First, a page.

Recently I realized that I am still having such a difficult time coping with my grief.  So, during the past couple of months I have started the “process” of finding a new counselor.  That means getting a list of participating counselors from the insurance provider,  closing my eyes, pointing to one and making an appointment.
The first person I chose decided that she no longer wanted to continue to practice, so my appointment was cancelled.
My second experience was quite frustrating.  I arrived about 10 minutes before my appointed time of 10:30.  The receptionist informed me that the person who had to check me in was not available.  She instructed me to take a seat.  I figured, okay, I am a little early after all.
At 11:00, the check in person arrived.  At 11:05 she called me up to the desk to check me in.
“Checking me in" meant copying my insurance cards and filling out insurance type information.
At 11:15 the counselor called me into her office.  I was taken aback by the counselor’s appearance.  She was at least seven months pregnant.
The “office” was a cubby.  There was no sofa or even a comfortable easy chair.  She sat on a metal chair at a metal office desk which was up against the wall.  There was not even enough room for “my” metal chair to be in front of or even next to the desk.  So I sat kind of off to the side.
She started off the session by merely asking why I was there.  As I knew it would be, it was emotional for me and I had difficulty getting through the explanation without breaking down.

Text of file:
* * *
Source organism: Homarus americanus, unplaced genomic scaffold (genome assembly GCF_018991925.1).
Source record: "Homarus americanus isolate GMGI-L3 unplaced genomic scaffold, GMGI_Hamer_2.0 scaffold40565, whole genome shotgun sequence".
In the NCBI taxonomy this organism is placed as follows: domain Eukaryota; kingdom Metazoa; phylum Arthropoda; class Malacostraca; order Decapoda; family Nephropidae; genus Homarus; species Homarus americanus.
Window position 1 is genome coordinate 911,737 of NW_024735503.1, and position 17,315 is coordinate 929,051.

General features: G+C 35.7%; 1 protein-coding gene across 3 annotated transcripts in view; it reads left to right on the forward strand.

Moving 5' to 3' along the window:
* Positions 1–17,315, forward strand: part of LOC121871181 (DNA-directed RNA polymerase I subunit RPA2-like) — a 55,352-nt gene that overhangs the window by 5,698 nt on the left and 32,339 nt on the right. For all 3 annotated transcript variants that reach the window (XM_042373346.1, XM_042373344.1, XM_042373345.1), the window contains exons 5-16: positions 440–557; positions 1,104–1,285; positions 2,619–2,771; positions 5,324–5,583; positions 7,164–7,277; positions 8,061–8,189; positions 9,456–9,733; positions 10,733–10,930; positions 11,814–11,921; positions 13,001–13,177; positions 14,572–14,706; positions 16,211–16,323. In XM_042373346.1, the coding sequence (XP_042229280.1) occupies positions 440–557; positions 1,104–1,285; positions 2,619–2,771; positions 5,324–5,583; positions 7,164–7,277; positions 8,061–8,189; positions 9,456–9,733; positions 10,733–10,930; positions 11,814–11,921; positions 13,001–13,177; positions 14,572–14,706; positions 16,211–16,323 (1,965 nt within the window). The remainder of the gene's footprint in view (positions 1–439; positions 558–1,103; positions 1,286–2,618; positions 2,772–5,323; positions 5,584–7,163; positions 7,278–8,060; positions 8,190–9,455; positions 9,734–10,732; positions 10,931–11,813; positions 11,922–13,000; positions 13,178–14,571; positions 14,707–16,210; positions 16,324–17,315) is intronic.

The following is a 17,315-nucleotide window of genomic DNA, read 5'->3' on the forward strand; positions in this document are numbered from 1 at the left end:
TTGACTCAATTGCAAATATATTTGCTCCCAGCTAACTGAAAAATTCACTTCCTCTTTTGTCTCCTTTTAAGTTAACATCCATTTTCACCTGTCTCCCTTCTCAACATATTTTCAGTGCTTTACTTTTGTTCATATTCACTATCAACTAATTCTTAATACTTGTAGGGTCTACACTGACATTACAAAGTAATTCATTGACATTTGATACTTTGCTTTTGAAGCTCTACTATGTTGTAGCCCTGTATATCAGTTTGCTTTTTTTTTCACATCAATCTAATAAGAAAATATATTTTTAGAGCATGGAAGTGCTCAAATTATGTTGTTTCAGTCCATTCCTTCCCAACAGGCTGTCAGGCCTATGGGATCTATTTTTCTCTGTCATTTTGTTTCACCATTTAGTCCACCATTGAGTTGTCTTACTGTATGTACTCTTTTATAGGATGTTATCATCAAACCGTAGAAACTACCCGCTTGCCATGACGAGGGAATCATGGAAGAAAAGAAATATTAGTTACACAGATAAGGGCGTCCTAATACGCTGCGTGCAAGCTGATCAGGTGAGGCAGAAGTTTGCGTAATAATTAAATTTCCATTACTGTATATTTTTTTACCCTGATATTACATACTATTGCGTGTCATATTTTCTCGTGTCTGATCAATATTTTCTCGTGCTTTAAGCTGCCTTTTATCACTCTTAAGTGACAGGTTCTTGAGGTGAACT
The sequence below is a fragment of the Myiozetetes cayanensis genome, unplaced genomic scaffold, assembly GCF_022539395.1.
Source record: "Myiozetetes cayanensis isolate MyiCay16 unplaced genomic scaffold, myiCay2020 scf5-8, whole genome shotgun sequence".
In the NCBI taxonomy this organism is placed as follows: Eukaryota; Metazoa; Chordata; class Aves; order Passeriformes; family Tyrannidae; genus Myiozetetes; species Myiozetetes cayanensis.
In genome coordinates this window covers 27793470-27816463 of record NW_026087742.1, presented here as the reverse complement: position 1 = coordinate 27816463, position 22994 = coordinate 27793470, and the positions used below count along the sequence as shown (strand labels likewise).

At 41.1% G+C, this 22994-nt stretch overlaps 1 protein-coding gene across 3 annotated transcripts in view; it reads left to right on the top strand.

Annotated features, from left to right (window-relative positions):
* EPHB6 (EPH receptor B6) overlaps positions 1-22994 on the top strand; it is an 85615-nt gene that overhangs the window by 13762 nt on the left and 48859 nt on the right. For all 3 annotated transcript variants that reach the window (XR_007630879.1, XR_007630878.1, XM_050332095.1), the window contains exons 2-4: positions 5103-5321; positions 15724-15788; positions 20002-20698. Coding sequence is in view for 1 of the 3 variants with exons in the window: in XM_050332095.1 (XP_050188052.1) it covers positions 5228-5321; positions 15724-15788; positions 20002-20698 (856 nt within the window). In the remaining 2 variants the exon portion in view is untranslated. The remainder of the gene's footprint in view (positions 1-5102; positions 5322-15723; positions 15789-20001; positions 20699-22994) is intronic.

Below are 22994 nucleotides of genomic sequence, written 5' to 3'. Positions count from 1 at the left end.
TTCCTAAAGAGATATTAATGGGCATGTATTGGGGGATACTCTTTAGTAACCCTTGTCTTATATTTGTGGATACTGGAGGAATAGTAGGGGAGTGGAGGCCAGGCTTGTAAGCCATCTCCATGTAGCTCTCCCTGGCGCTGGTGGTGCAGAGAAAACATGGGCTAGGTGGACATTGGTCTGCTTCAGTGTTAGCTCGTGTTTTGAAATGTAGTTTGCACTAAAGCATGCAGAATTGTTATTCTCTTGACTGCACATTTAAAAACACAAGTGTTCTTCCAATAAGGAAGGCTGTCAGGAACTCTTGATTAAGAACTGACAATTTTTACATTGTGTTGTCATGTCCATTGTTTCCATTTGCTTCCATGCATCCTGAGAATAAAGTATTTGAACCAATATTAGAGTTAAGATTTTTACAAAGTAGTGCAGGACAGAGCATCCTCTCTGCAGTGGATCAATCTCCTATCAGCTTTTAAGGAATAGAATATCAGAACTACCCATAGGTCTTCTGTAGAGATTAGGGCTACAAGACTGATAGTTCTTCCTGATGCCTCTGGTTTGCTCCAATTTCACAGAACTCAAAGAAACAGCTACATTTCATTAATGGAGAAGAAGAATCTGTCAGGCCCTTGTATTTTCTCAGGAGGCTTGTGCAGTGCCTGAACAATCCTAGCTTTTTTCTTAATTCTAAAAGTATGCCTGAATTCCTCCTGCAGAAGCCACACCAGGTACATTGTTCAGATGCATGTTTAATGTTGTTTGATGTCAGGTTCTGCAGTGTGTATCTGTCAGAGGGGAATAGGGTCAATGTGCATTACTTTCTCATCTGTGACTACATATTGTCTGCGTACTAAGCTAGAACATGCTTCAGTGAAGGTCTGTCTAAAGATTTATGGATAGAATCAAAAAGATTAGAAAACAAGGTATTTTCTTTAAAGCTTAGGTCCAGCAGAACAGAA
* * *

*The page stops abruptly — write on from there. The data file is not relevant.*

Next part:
After we talked for a while, she told me that she would be going on maternity leave in approximately four weeks and would be unavailable for eight to ten weeks after that.  I walked out of there shaking my head, wondering why, why, why, she would have been taking on any new clients.
Two days later, I was “checking in” with counselor number three.  She took me into her office at the exact appointed time.
Her office was quite large and very comfortable.  I had the choice of the sofa or easy chair.
So far so good.
She spent the next 45 minutes asking me questions from what looked like a stack of standardized forms.
One of the more interesting questions was whether I was affiliated with a religious group and if I believed in God.  When I told her how I felt, she seemed to find my answer puzzling.
At the end of the question and answer period, she picked up a large book and began leafing through it.
She wanted to know if my former counselor had “diagnosed” me with a specific condition.
“You know,” she said, “such as 'Major Depressive Disorder' or General Anxiety Disorder”.
I told her that I didn’t think so, but that I really didn’t know.
She explained that for insurance purposes, she needed to put in a diagnosis code and that it had to be specific.

She said, “We’ll just say depression for now.”
I guess the “grieving process” or the “five stages” don’t have a code.
Well, by now time was up.  She told me to make an appointment for the following week.
“But before you go,” she said, "I want to let you know that we will have to address the God issue.”
Now it was my turn to look puzzled.
“You know,” she said, “I’m sure you are angry at God.”
Since my answer to her previous question about God or religion couldn’t possibly coincide with her edict, I was actually more than merely puzzled.  Outraged would more likely be the “diagnosis”.
I admit I did make another appointment.  In fact I will be seeing her later today.
The first thing I will make clear is that while it’s true I am angry, at this moment my anger is directed at her.
At the end of today's session, depending on how receptive she is to my concerns about her approach, I may once again find myself in the midst of the "process".
While I am grateful that Ross and I do have health insurance coverage, my experience has been that the time, energy and cost of the “process” of bureaucratic insurance and who pays takes precedence over the care and concern of the insured.

Oh, tomorrow I'll be writing about how the session went with my potential new counselor.

That'll be $20 please.